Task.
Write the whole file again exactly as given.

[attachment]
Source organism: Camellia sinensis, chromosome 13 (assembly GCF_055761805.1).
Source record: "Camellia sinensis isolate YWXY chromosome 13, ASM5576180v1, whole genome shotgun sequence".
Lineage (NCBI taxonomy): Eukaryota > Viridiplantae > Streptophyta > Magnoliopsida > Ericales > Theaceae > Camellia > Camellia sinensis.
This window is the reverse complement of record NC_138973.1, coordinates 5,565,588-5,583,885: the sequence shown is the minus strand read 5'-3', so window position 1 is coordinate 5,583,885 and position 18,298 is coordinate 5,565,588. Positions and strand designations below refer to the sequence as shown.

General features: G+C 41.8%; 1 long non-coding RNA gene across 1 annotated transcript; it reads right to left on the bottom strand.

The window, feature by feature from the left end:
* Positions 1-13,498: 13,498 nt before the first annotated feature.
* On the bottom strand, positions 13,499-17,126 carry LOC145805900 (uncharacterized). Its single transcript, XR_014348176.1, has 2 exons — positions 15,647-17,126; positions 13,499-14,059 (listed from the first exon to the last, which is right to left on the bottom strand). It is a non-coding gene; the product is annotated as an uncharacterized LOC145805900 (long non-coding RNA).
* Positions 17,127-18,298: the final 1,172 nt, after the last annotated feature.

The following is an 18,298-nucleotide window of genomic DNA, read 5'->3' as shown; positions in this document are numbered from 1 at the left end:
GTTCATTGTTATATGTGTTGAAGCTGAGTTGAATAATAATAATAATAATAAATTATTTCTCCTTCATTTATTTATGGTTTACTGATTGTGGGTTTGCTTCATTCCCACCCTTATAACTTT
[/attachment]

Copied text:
Source organism: Camellia sinensis, chromosome 13 (assembly GCF_055761805.1).
Source record: "Camellia sinensis isolate YWXY chromosome 13, ASM5576180v1, whole genome shotgun sequence".
Lineage (NCBI taxonomy): Eukaryota > Viridiplantae > Streptophyta > Magnoliopsida > Ericales > Theaceae > Camellia > Camellia sinensis.
This window is the reverse complement of record NC_138973.1, coordinates 5,565,588-5,583,885: the sequence shown is the minus strand read 5'-3', so window position 1 is coordinate 5,583,885 and position 18,298 is coordinate 5,565,588. Positions and strand designations below refer to the sequence as shown.

General features: G+C 41.8%; 1 long non-coding RNA gene across 1 annotated transcript; it reads right to left on the bottom strand.

The window, feature by feature from the left end:
* Positions 1-13,498: 13,498 nt before the first annotated feature.
* On the bottom strand, positions 13,499-17,126 carry LOC145805900 (uncharacterized). Its single transcript, XR_014348176.1, has 2 exons — positions 15,647-17,126; positions 13,499-14,059 (listed from the first exon to the last, which is right to left on the bottom strand). It is a non-coding gene; the product is annotated as an uncharacterized LOC145805900 (long non-coding RNA).
* Positions 17,127-18,298: the final 1,172 nt, after the last annotated feature.

The following is an 18,298-nucleotide window of genomic DNA, read 5'->3' as shown; positions in this document are numbered from 1 at the left end:
GTTCATTGTTATATGTGTTGAAGCTGAGTTGAATAATAATAATAATAATAAATTATTTCTCCTTCATTTATTTATGGTTTACTGATTGTGGGTTTGCTTCATTCCCACCCTTATAACTTT